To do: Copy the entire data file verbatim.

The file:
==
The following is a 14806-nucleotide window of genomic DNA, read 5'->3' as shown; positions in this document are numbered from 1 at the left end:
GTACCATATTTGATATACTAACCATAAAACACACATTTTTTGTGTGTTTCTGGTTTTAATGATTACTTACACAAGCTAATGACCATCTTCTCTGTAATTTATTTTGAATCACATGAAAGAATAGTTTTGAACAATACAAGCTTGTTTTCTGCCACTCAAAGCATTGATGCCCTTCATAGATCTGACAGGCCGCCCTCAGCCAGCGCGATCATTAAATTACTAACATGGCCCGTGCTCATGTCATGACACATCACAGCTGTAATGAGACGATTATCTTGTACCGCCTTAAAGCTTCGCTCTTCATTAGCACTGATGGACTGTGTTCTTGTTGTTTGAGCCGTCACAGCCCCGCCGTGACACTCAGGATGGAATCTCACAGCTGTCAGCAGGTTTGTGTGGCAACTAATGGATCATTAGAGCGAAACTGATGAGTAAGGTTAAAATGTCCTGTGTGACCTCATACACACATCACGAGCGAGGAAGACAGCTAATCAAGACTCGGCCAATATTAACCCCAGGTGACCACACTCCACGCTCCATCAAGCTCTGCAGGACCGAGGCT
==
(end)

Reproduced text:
The following is a 14806-nucleotide window of genomic DNA, read 5'->3' as shown; positions in this document are numbered from 1 at the left end:
GTACCATATTTGATATACTAACCATAAAACACACATTTTTTGTGTGTTTCTGGTTTTAATGATTACTTACACAAGCTAATGACCATCTTCTCTGTAATTTATTTTGAATCACATGAAAGAATAGTTTTGAACAATACAAGCTTGTTTTCTGCCACTCAAAGCATTGATGCCCTTCATAGATCTGACAGGCCGCCCTCAGCCAGCGCGATCATTAAATTACTAACATGGCCCGTGCTCATGTCATGACACATCACAGCTGTAATGAGACGATTATCTTGTACCGCCTTAAAGCTTCGCTCTTCATTAGCACTGATGGACTGTGTTCTTGTTGTTTGAGCCGTCACAGCCCCGCCGTGACACTCAGGATGGAATCTCACAGCTGTCAGCAGGTTTGTGTGGCAACTAATGGATCATTAGAGCGAAACTGATGAGTAAGGTTAAAATGTCCTGTGTGACCTCATACACACATCACGAGCGAGGAAGACAGCTAATCAAGACTCGGCCAATATTAACCCCAGGTGACCACACTCCACGCTCCATCAAGCTCTGCAGGACCGAGGCT